Unfortunately, herpes does not always present with symptoms. [8] The most visible symptoms are itchy, painful blisters that form on the infected area, which can burst and turn into sores or lesions.

Other symptoms of genital herpes include [8]:

  • A burning sensation while you urinate
  • Itching
  • Trouble urinating because blisters or sores block the urethra
  • Pain in the genitals
  • Flu-like symptoms

Oral herpes also causes sores or blisters, usually around the lips. These are referred to as cold sores or fever blisters. Sores can also appear inside your mouth, though this only happens in the early stages of the infection.


Syphilis is a bacterial infection that commonly spreads via skin-to-skin contact with a chancre—a type of sore that is characteristic of syphilis in its early stages, usually within the first 3 weeks of infection. [9] Chancres can appear firm and round or open and wet, but they are usually painless. They show up at the site of infection, though this sometimes means they can be hard to spot near the genitals or rectum of an infected partner. In some cases, chancres can be mistaken for ingrown hairs, pimples, or simple blemishes. [9]

In its second stage, syphilis can progress to a rash that spreads to the back, pelvic region, chest, and stomach. [9] A rash can also affect the palms of the hands and soles of the feet. Alongside the rash, many people experience [9]:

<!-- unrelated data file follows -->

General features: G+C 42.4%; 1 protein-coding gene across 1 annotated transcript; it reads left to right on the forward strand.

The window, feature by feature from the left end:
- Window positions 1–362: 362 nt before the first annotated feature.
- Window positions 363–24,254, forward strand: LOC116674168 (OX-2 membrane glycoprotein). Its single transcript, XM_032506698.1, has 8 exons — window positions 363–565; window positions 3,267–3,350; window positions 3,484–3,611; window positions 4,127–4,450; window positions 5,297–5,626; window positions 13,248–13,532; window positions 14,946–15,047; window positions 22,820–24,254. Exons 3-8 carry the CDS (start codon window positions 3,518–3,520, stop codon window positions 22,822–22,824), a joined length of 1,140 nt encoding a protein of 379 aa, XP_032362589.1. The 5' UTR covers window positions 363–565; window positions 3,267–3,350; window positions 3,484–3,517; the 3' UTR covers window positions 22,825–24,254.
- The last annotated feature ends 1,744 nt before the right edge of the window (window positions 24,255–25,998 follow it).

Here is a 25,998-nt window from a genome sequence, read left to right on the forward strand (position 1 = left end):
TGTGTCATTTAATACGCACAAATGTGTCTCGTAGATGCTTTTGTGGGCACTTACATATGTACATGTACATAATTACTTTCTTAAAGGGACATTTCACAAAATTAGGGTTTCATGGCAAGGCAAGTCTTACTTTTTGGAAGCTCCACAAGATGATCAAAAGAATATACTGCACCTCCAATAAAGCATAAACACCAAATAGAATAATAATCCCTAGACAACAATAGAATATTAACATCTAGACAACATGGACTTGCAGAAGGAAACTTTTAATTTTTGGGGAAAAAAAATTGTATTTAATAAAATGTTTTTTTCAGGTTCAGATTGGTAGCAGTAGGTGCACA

• Flu-like symptoms
  • Hair loss
  • Oral or genital sores
  • Unexplained weight loss

If it’s caught early, syphilis can be treated with antibiotics. However, advanced syphilis can be more difficult to treat and heightens your risk of serious health complications. At any stage of infection, syphilis can adversely impact the brain, nervous system, and eyes, causing complications such as blindness and paralysis. [9]

With an at-home Syphilis Test, you can catch a suspected infection early and reduce your risk of its progression.

HPV (Human Papillomavirus)

HPV, the most prevalent STI in the US, may be contracted through oral as well as penetrative sex or vaginal sex and skin-to-skin contact. It frequently presents with no observable symptoms, but those infected may develop warts (especially genital warts) from certain strains of HPV. [10]

In most cases, HPV dissipates on its own within 2 years of getting it. [11] However, the infection is highly contagious, and the best way to protect yourself and your partners is to get an HPV vaccine.

Notably, HPV is particularly dangerous for women because it’s been causally linked to cervical cancer. [10] HPV tests are available for women, but they won’t test for the infection itself—rather, they screen for signs of cervical cancer.

With that, the CDC sexually active women between the ages of 30 and 65 are encouraged to have regular pelvic exams and Pap tests to rule out the possibility of infection. [11]